Play with style. Mix short and long sentences. Include info-boxes and quotes. Add diagrams, but be sure to give them meaningful captions and reference them from the prose.

Steal from other genres. I once wrote a paper that began as a parody of Aesop’s Fable of the scorpion and the frog. Have fun!

If you’re selling an idea, write like a (good) salesperson

At the heart of pretty much every ‘call to action’ is the SCIPAB structure. Once you know it, you can see it everywhere. If in doubt about how to structure a paper that demands action, just use this.

  • What is the present SITUATION?
    • Topical example: “Central Banks have a monopoly in the issuance of cash”
  • What new COMPLICATION explains why we’re here?
    • “Transactions are going electronic; cash will soon be irrelevant”
  • What is the IMPLICATION of this?
    • “Central banks could lose relevance and find it harder to discharge their responsibilities”
  • What do you PROPOSE?
    • “Central Banks should issue a digital currency”
  • What ACTION must be taken?
    • “Hire my firm to build it!”
  • What BENEFITS will you gain as a result
    • “You can continue to achieve your policy goals in a changing world”

Who are you writing for? If you don’t know, write for past yourself

You must have a reader in mind. Who are they? What do they know? What don’t they know? What misconceptions do they have? What biases do they have? What do you need to say, in what order, to reprogram their brain?

If you don’t know who you’re writing for, how can you possibly write something that will resonate with them or correct their misconceptions? 

The good news is: if you don’t know, then write for yourself.  What did you used to think about this topic that turned out to be wrong? What ‘a ha’ moment do you wish you’d had three years ago? 

This also makes it easy to edit your document at the end… keep editing until you find it engaging and interesting!

Keep it simple

Lots of writers think the mark of intelligence is to use lots of long words. They act like confusing their readers means they must be super smart. The reality is that the opposite is true.  

So, when you think you’re done, go back and look at your long sentences… how can you make them shorter?  Are you using a complex word when a simpler one would do? Are you speaking in riddles or opaque metaphors? Remove them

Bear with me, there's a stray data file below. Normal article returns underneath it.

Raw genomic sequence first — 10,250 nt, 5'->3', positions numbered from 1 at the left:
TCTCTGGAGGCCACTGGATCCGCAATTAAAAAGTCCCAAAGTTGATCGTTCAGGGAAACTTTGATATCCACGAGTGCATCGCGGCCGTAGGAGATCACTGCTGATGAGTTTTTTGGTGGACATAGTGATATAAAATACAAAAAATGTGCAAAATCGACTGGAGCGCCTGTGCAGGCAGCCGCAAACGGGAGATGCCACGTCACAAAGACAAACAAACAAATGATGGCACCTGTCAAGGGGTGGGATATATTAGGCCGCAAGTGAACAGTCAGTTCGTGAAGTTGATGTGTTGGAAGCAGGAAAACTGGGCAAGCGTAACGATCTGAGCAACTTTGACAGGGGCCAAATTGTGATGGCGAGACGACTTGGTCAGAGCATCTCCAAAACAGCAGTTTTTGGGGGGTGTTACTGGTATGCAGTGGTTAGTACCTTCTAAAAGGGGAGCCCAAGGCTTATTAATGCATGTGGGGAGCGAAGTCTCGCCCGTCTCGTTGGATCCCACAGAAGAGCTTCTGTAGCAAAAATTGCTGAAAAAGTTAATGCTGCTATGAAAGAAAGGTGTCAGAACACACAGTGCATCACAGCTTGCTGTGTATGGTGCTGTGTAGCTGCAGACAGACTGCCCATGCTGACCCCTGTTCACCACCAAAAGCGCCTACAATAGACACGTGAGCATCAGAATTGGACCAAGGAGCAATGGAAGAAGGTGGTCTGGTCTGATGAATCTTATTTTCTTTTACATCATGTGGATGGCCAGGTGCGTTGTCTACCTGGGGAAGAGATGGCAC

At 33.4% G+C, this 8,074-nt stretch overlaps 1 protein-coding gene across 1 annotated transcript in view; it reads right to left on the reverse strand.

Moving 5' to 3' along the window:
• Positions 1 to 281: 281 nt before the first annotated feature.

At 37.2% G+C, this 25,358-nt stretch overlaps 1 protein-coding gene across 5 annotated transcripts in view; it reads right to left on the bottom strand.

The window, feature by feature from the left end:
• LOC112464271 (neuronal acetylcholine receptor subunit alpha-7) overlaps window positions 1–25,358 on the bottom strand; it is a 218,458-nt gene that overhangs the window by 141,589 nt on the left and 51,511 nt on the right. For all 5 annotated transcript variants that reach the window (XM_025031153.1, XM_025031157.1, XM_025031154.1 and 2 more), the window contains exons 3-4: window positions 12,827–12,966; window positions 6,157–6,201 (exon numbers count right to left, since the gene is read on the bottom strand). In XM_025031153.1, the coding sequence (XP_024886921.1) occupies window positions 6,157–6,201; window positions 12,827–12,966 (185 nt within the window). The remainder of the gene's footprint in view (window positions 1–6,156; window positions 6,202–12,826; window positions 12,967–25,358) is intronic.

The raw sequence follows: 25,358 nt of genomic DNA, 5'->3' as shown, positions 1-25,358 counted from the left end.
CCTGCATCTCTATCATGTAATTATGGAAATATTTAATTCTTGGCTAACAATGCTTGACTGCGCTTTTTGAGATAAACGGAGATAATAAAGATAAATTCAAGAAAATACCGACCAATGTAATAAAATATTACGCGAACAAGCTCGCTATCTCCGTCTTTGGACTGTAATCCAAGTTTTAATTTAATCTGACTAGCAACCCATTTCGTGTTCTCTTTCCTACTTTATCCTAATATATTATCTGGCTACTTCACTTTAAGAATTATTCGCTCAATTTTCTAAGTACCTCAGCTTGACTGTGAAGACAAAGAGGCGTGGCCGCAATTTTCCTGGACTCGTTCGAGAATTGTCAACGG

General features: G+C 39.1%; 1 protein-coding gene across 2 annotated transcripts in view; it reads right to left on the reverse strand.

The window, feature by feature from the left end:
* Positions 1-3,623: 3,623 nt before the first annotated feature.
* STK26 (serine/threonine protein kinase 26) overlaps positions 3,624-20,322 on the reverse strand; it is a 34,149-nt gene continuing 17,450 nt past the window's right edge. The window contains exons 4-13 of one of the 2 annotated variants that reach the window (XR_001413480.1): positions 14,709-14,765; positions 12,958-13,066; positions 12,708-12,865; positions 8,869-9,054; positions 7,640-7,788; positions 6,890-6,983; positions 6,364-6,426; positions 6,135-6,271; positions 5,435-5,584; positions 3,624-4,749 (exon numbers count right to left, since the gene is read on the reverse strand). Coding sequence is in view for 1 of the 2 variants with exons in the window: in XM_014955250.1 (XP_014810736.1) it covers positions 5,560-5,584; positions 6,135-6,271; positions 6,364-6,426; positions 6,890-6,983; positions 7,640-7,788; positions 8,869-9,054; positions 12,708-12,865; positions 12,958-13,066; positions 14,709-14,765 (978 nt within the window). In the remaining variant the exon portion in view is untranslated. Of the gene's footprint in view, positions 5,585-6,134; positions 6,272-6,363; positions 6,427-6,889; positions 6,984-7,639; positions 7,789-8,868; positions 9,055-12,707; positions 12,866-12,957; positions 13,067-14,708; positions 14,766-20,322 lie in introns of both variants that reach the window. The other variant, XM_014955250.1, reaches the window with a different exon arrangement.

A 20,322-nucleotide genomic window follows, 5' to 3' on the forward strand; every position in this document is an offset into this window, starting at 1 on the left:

Say what you mean!

Write directly, clearly and simply. And if you can’t do this, don’t beat yourself up… it’s just a sign that you need to keep going… WRITING IS THINKING… so it just means you need to keep thinking until the concepts and arguments have fully baked.

Reuse, Recycle and Plagiarise (your own work)

Writing something well is a lot of work. But once you’ve done it, you can reuse it. After all, it’s not that much extra effort to turn an email into a blog post, or a blog post into a white-paper. Indeed, “email to blog post” is exactly what I’ve done here.

So the ‘delta’ in effort to produce impactful content with longevity is often way less than you think. Think back to the last ‘important’ email you wrote where you made a case or explained something complex. Could you now use it as the basis of an internal blog post? You’ll find your thinking evolves a bit more in the process. And then you could probably also use it as the basis of an external paper. Your thinking will be even more refined.

More often than you’d expect, a well-formed, impactful white-paper is actually the third or fourth iteration of a piece of work. So the writer didn’t leap from ‘zero’ to ‘published white-paper’… there were two or three stepping stones along the way, each of them only requiring a bit of effort, and each of them having value along the way.

Nobody is born a good writer… so don’t beat yourself up. 

The more you do it, the better you get. So just get writing. And remember that writing is one of the few things you can do where you incur a cost once – writing the darn thing, but obtain the benefit forever – it exists for all time and can have impact forever!  

But the cliché about “today’s newspaper is tomorrow’s trash” is also true… sometimes you REALLY want what you write to be perfect. But don’t underestimate the power of ‘good enough’…. DONE BEATS PERFECT.  So just write it already, hit publish and move on. 


Endnote: did you spot that there were only nine tips? That’s my final insight: most of the time, most people aren’t paying attention. So you can get away with way, way more than you’d expect!

7 thoughts on “Ten Tips on Becoming a Better Writer

  1. I like the idea of writing for my past self. I didn’t know that’s whom I’ve been writing for this entire time. It’s definitely better to have someone in mind when writing, instead of just writing for a dark silhouette. I love these tips you have here. Thanks for sharing!